Friday, May 24, 2013
Recent visitors to Ada’s may gave spotted our new paper model modern home kits designed by friend of the store Darryl Hicks. We were so taken with these simple yet beautifully detailed models we wanted to share a little of the background and design philosophy behind these and forthcoming model homes.
Darryl started building models when he was five years old and from that early age he knew he wanted to be an architect. When he was in high school he thought it would be fun to build models of the modern buildings he was learning about but school took up too much of his time to design these models especially as he prepared for attending the Southern California Institute of Architecture.
Unfortunately, just as he graduated from collage the recession hit so with no money or job prospects he decided to return to his childhood love of paper models. His model houses would combine the art of miniature design with the architectural skills he learned in collage. He wanted to create the kind of kits he wanted to build as a kid, not the typical ranch or barn paper houses. All kits are original designs that give the builder the experience of following a construction plan while giving each home your own personal touch with artistic interior decorating decisions. Many architects never get to see their ideas realized. Darryl considers himself lucky to share his designs with the world, albeit at 1/4″ scale.
Wednesday, May 15, 2013
Walls are going up and the new section of Ada’s is starting to take shape. Every week that I visit, there is a noticeable change. It’s a really exciting time right now at the new store.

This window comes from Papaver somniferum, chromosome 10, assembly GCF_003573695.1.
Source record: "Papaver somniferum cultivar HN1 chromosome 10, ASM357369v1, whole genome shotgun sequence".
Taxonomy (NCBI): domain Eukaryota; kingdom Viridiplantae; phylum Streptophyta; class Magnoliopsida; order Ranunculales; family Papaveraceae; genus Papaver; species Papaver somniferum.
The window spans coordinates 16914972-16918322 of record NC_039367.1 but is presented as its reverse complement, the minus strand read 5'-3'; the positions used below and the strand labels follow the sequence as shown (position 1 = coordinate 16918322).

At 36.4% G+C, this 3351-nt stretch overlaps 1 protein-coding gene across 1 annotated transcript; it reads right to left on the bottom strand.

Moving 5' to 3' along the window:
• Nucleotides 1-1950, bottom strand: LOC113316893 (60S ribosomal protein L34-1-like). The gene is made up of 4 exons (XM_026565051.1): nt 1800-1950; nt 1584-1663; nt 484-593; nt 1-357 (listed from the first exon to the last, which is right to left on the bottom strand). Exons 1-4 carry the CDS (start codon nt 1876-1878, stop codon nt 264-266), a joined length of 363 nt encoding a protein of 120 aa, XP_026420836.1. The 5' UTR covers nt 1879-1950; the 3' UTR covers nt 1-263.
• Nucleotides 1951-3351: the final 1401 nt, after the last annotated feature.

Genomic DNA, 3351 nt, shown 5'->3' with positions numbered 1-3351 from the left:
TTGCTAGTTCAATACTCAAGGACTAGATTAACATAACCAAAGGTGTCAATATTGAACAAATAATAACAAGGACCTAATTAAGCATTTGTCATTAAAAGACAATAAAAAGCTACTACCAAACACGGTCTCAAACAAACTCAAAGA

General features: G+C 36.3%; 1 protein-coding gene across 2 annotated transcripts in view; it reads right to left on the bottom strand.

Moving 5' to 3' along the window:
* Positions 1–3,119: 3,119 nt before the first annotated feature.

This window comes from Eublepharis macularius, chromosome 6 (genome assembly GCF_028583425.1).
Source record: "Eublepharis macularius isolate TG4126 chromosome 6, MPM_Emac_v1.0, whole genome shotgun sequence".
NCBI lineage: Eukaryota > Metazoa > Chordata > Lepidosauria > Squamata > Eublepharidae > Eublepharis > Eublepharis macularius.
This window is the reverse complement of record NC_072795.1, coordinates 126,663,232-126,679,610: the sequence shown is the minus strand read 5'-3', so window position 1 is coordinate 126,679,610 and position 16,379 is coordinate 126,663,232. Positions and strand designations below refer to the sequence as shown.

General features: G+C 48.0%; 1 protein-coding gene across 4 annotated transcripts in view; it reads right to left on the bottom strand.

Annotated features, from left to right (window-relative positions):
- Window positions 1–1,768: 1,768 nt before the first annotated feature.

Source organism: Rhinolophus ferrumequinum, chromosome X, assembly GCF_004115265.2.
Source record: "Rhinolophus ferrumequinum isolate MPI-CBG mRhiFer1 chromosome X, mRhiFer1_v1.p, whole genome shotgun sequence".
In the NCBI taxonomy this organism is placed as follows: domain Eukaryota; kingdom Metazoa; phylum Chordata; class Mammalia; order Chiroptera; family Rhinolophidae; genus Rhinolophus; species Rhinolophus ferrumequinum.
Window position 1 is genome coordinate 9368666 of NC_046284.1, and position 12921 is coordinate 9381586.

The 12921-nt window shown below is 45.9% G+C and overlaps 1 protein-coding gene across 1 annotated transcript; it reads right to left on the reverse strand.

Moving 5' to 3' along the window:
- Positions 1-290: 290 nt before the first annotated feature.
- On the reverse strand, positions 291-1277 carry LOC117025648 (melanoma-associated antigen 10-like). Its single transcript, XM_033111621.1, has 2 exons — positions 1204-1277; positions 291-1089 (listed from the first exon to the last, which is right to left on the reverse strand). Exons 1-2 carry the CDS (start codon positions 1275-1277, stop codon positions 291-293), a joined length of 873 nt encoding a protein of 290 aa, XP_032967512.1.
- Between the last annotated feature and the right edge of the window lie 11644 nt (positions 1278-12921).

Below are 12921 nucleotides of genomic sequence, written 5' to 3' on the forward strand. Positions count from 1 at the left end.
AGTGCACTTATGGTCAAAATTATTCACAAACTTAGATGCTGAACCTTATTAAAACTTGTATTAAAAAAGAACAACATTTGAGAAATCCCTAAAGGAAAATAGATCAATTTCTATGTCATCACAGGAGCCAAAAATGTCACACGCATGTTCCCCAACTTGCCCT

A place for storefront windows.
Walls are up in the Community Room.
A new front door.
Thursday, April 25, 2013
If you live in our neighborhood, you may have noticed that things are starting to move at our new location on 15th. We couldn’t be more excited! It’s so great watching things take shape.
In the backyard of the property, we are adding on to the existing structure to make it even larger and a better fit for our bookstore and soon-to-be cafe. So right now, most of the action is taking place in the backyard as we construct a completely new part of the structure. Have a look!
Concrete was poured in late March.
Here is the beginning of a new floor over the old backyard space.
In preparation for the new addition, the back part of the existing structure has been cut away.
Thursday, April 11, 2013
As an avid reader of history I love it when the author captures the period and really brings the subject to life. Whether you enjoy history as much as I do or are just looking for a great yarn to pass the gloomy Seattle spring these titles are worthy of your attention.
5- The Alchemy of Air by Thomas Hagar
Hagar does an excellent job of telling the story of how the quest to end world hunger led to the development of the Nazi war machine. An amazing tale of the unintended consequences of science.
4- Emperor of Scent by Chandler Burr
Though he is simultaneously intriguing and annoying, Luca Turin’s theory of how we smell could change be revolutionary if anyone would bother to listen to him. A fascinating look at the modern business of fragrance and the politics of scientific discovery.